The Inevitable Unattended RPA Ceiling
I frequently attend BWG Strategy group conference calls which focus on various industries, segments and sub-segments in the technology industry. Attending these sessions is an invaluable way to learn what other industry practitioners are experiencing. Within the past couple of years, BWG has organized regular calls on RPA and the low code market. I was on a recent call where a panelist from a fairly large automation COE (which administers hundreds of unattended robots) offered some answers to the moderator’s questions that astounded me.
The question asked was, “Based on your projections, how many robots will you add to your stack next year?”
His answer, “We will actually decrease the number of bots. We created bots that should have never been developed in the first place and there are only so many “unattended” bots that can be created”.
The answer astonished me and it really got me thinking. I have been developing RPA automation applications and solutions for almost 20 years and the focus has always been on the back office. This includes finding high-value use cases that can return immediate ROI. Up until this point, I never conceived there being a “ceiling” on the number of unattended automations one could create.
After pondering this, the answer makes so much sense. It gives me, as the CTO and Founder of CampTek Software, deep insight on the struggles we experience when selling this technology and convincing companies to adopt it. Unattended RPA Bots are pricey and can be risky. Without a solid strategy and a good RPA Partner you basically have no chance to get the tech to work. Even with more price competition in the RPA Software space you can’t escape the development and support costs. CampTek has done a good job educating the market about why this is so important. However, we frequently see RPA projects fail because the customer tried to go a cheaper route. The phrase, “you get what you pay for” rings true when implementing RPA solutions.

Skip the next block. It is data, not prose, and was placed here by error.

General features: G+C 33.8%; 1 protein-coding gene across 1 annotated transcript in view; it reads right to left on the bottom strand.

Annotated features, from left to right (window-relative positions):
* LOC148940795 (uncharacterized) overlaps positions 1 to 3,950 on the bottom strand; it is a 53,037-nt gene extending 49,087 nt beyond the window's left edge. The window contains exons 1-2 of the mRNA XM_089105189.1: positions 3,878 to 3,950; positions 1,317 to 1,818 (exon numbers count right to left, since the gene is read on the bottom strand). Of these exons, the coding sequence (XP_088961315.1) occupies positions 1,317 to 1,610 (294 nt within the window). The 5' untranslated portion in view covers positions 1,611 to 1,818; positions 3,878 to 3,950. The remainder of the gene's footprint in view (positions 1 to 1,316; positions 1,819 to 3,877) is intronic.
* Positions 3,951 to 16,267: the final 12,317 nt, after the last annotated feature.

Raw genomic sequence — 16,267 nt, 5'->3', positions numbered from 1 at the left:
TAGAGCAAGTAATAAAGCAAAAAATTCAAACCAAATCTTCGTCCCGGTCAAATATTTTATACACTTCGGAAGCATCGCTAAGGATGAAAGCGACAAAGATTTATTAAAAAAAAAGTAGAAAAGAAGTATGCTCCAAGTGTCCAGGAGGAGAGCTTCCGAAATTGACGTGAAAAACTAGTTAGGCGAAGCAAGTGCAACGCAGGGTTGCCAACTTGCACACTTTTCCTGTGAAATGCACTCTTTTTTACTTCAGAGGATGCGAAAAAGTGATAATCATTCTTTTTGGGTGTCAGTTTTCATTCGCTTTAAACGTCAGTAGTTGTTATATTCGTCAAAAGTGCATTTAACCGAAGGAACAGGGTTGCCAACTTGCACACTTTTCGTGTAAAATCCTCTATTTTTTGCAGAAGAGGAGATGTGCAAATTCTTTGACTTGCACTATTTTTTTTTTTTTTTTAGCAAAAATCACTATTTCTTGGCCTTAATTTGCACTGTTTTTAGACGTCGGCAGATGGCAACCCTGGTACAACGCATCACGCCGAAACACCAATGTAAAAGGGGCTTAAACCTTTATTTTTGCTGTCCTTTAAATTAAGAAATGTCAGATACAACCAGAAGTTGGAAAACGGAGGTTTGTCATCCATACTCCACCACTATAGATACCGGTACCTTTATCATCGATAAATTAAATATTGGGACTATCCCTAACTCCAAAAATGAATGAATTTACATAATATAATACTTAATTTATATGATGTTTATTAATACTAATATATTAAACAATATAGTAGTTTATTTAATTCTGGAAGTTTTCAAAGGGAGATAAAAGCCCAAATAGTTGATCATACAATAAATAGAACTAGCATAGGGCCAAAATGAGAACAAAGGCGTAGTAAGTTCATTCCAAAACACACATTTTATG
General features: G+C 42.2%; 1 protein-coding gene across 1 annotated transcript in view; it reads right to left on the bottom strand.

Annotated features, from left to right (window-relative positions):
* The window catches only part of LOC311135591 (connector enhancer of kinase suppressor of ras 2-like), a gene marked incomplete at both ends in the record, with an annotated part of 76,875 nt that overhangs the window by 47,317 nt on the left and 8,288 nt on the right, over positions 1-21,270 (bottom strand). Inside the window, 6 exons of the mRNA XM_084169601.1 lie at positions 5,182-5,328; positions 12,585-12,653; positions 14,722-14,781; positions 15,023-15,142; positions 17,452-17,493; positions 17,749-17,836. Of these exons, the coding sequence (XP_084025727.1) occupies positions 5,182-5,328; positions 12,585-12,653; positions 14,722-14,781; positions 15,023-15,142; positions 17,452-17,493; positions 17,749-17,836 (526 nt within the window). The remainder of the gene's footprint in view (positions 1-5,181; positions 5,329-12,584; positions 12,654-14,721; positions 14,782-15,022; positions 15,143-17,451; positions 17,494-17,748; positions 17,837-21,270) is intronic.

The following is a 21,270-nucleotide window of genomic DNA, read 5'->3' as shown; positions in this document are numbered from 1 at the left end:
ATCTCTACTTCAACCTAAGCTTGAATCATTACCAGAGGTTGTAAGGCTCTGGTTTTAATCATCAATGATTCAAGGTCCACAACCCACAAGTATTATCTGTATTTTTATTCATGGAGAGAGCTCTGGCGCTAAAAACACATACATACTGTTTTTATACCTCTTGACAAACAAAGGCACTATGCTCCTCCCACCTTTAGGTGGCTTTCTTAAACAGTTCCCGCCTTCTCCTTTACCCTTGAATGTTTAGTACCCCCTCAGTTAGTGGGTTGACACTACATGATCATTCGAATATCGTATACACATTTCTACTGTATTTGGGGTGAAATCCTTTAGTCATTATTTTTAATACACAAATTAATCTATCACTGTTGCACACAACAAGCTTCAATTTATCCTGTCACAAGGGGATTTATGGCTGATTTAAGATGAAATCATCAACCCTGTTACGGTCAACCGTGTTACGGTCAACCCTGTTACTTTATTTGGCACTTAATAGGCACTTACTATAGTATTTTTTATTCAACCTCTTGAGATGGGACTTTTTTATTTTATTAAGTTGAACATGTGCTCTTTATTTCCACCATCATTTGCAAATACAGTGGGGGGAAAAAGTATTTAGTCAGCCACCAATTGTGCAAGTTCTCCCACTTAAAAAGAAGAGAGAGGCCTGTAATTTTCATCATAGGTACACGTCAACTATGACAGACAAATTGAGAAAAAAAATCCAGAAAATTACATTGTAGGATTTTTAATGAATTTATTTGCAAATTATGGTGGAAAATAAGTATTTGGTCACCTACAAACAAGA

So, what does this mean?
Quite a bit. Frankly, it marks a period of RPA coming of age and potentially delivering on the promise of a “robot for every human”. This phrase has frequently been pushed to the market since 2018. While I am not stating Unattended Automations are a lost cause, I think we as Automation Solution providers need to recognize the limitations of truly unattended automations. Some processes are 100% “set them and forget them” types. But these are not as common as one might imagine. More commonly, the need for a “human in the loop” is required for the automated process to reach its natural conclusion. This means that regardless of how many business rules you teach the bot, there is always something a human needs to make the decision based on the knowledge in their mind.
As I look back, this has frequently been a limiting factor in what I believe to be a wide scale adoption of RPA in its many forms.
In conclusion, unattended automations will never go away because of their power to do the job efficiently, accurately and consistently. The sweet spot in RPA is the Attended Automation space, leveraging the stack of technology we have now. Developing an infinite number of bots/apps/assistants/widgets or whatever you want to call them to answer the need of the end user. Design-in-place applications are here to stay. I believe we’ve arrived at the point where technology works for us instead of us working to make the technology work.
Peter S. Camp is the CTO and Founder of CampTek Software. He has been developing RPA Applications for over 17 years. For further questions, discussion or inquiry about CampTek Software Services, contact firstname.lastname@example.org.